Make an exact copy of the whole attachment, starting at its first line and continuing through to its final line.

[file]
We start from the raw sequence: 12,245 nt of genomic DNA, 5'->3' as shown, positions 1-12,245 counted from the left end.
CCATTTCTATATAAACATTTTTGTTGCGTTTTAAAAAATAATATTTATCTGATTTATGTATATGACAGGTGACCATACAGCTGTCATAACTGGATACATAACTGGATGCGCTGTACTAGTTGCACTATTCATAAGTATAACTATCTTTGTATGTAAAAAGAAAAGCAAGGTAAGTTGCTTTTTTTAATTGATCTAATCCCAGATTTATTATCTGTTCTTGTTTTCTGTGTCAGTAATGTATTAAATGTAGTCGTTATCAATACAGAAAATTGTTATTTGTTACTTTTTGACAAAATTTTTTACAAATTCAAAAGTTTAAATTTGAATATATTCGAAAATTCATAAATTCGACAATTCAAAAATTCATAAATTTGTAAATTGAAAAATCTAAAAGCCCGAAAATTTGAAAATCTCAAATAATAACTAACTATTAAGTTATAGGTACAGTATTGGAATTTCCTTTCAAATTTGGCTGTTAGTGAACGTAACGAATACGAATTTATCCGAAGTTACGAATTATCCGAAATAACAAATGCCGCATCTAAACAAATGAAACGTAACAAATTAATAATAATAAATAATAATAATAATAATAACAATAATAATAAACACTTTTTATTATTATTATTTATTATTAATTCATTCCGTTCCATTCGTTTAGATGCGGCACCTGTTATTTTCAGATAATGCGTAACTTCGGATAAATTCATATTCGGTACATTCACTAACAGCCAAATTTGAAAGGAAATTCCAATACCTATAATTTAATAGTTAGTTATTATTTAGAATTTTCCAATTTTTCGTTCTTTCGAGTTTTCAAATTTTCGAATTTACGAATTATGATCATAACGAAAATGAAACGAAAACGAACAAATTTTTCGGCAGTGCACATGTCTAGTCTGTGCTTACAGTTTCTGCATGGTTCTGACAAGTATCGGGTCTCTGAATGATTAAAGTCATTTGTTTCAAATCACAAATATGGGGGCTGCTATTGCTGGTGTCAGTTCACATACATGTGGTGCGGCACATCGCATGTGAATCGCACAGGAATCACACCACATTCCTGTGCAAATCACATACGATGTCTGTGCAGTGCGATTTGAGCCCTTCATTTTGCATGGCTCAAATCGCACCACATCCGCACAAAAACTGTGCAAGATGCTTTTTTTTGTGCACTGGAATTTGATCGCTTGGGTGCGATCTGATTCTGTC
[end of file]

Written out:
We start from the raw sequence: 12,245 nt of genomic DNA, 5'->3' as shown, positions 1-12,245 counted from the left end.
CCATTTCTATATAAACATTTTTGTTGCGTTTTAAAAAATAATATTTATCTGATTTATGTATATGACAGGTGACCATACAGCTGTCATAACTGGATACATAACTGGATGCGCTGTACTAGTTGCACTATTCATAAGTATAACTATCTTTGTATGTAAAAAGAAAAGCAAGGTAAGTTGCTTTTTTTAATTGATCTAATCCCAGATTTATTATCTGTTCTTGTTTTCTGTGTCAGTAATGTATTAAATGTAGTCGTTATCAATACAGAAAATTGTTATTTGTTACTTTTTGACAAAATTTTTTACAAATTCAAAAGTTTAAATTTGAATATATTCGAAAATTCATAAATTCGACAATTCAAAAATTCATAAATTTGTAAATTGAAAAATCTAAAAGCCCGAAAATTTGAAAATCTCAAATAATAACTAACTATTAAGTTATAGGTACAGTATTGGAATTTCCTTTCAAATTTGGCTGTTAGTGAACGTAACGAATACGAATTTATCCGAAGTTACGAATTATCCGAAATAACAAATGCCGCATCTAAACAAATGAAACGTAACAAATTAATAATAATAAATAATAATAATAATAATAACAATAATAATAAACACTTTTTATTATTATTATTTATTATTAATTCATTCCGTTCCATTCGTTTAGATGCGGCACCTGTTATTTTCAGATAATGCGTAACTTCGGATAAATTCATATTCGGTACATTCACTAACAGCCAAATTTGAAAGGAAATTCCAATACCTATAATTTAATAGTTAGTTATTATTTAGAATTTTCCAATTTTTCGTTCTTTCGAGTTTTCAAATTTTCGAATTTACGAATTATGATCATAACGAAAATGAAACGAAAACGAACAAATTTTTCGGCAGTGCACATGTCTAGTCTGTGCTTACAGTTTCTGCATGGTTCTGACAAGTATCGGGTCTCTGAATGATTAAAGTCATTTGTTTCAAATCACAAATATGGGGGCTGCTATTGCTGGTGTCAGTTCACATACATGTGGTGCGGCACATCGCATGTGAATCGCACAGGAATCACACCACATTCCTGTGCAAATCACATACGATGTCTGTGCAGTGCGATTTGAGCCCTTCATTTTGCATGGCTCAAATCGCACCACATCCGCACAAAAACTGTGCAAGATGCTTTTTTTTGTGCACTGGAATTTGATCGCTTGGGTGCGATCTGATTCTGTC